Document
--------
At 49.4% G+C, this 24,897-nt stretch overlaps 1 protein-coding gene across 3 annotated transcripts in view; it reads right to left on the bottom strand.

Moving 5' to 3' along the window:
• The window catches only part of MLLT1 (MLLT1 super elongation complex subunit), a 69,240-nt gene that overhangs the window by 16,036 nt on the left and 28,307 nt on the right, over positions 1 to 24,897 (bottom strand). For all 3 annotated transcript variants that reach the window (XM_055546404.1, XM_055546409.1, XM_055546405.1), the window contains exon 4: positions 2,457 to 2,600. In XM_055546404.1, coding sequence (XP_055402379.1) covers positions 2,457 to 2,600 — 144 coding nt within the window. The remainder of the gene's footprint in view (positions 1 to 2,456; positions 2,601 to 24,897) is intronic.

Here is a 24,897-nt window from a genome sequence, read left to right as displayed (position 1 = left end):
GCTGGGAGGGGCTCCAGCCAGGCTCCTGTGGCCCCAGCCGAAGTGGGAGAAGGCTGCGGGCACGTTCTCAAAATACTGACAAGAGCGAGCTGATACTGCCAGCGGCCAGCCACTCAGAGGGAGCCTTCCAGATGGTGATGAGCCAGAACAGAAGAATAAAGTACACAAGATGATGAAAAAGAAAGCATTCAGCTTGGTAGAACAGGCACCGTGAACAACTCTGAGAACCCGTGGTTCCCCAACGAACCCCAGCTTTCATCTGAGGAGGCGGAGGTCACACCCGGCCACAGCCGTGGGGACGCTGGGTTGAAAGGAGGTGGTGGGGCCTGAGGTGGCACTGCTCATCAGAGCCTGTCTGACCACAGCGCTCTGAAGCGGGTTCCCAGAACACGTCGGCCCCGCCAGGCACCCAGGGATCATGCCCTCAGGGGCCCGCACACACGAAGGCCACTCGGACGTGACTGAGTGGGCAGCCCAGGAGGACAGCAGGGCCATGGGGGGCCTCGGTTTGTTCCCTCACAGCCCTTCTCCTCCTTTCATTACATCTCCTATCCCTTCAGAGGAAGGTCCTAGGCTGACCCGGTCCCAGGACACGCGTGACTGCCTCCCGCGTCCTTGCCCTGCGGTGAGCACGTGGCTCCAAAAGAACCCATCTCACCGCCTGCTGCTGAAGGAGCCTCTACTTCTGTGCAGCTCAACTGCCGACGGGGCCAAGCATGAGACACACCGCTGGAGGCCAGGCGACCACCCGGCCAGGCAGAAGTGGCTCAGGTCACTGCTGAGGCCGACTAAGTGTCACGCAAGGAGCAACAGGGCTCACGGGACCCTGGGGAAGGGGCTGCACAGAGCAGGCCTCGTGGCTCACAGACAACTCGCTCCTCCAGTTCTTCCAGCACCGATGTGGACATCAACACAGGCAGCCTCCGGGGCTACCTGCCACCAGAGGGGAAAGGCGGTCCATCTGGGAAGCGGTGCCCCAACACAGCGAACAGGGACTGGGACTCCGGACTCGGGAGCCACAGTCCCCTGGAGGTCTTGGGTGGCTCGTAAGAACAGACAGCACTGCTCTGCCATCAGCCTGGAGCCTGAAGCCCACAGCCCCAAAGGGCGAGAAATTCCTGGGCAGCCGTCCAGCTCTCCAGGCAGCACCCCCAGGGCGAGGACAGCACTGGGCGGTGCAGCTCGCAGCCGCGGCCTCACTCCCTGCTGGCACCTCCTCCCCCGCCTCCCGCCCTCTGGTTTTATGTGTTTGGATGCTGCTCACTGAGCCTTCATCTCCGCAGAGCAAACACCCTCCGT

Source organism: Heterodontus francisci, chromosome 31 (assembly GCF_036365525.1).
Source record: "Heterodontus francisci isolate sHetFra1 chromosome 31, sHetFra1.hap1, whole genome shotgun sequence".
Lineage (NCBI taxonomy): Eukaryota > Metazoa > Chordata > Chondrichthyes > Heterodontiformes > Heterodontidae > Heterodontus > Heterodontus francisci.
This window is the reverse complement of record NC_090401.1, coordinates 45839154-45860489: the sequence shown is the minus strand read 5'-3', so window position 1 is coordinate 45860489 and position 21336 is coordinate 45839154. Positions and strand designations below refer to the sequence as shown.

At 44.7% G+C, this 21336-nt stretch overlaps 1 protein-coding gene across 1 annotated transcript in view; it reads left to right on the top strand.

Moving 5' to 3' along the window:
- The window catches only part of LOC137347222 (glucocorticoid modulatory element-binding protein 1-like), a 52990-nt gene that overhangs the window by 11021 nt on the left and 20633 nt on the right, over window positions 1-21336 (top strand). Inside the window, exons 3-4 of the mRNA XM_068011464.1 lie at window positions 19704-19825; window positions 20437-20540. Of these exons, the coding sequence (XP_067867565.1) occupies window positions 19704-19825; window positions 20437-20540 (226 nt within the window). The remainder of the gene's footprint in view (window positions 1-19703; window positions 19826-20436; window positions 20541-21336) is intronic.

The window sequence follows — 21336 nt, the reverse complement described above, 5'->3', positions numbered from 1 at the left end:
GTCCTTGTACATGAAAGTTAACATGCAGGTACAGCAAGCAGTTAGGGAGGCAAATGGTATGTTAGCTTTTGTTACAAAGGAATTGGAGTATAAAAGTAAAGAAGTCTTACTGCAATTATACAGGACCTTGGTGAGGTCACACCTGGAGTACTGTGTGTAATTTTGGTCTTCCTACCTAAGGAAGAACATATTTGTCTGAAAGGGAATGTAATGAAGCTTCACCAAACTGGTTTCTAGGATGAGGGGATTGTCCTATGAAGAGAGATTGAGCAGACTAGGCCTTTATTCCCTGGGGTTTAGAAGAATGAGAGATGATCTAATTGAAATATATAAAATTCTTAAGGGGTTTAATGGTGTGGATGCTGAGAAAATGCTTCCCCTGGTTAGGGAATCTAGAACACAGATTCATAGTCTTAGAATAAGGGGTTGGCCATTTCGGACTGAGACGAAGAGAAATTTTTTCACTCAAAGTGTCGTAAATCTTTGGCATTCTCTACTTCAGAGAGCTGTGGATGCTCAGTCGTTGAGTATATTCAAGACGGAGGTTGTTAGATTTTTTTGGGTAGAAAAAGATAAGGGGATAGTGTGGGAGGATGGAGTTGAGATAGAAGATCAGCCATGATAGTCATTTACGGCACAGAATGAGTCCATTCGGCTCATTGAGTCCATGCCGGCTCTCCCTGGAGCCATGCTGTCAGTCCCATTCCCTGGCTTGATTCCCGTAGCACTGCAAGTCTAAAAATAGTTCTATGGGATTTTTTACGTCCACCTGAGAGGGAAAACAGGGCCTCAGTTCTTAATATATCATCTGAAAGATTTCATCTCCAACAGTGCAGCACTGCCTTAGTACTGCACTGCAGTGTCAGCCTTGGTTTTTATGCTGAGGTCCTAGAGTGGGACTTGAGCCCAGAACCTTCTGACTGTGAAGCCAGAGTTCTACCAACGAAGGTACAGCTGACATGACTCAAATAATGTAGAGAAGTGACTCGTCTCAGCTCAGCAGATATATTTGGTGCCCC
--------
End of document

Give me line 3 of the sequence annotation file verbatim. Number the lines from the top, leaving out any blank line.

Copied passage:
• The window catches only part of MLLT1 (MLLT1 super elongation complex subunit), a 69,240-nt gene that overhangs the window by 16,036 nt on the left and 28,307 nt on the right, over positions 1 to 24,897 (bottom strand). For all 3 annotated transcript variants that reach the window (XM_055546404.1, XM_055546409.1, XM_055546405.1), the window contains exon 4: positions 2,457 to 2,600. In XM_055546404.1, coding sequence (XP_055402379.1) covers positions 2,457 to 2,600 — 144 coding nt within the window. The remainder of the gene's footprint in view (positions 1 to 2,456; positions 2,601 to 24,897) is intronic.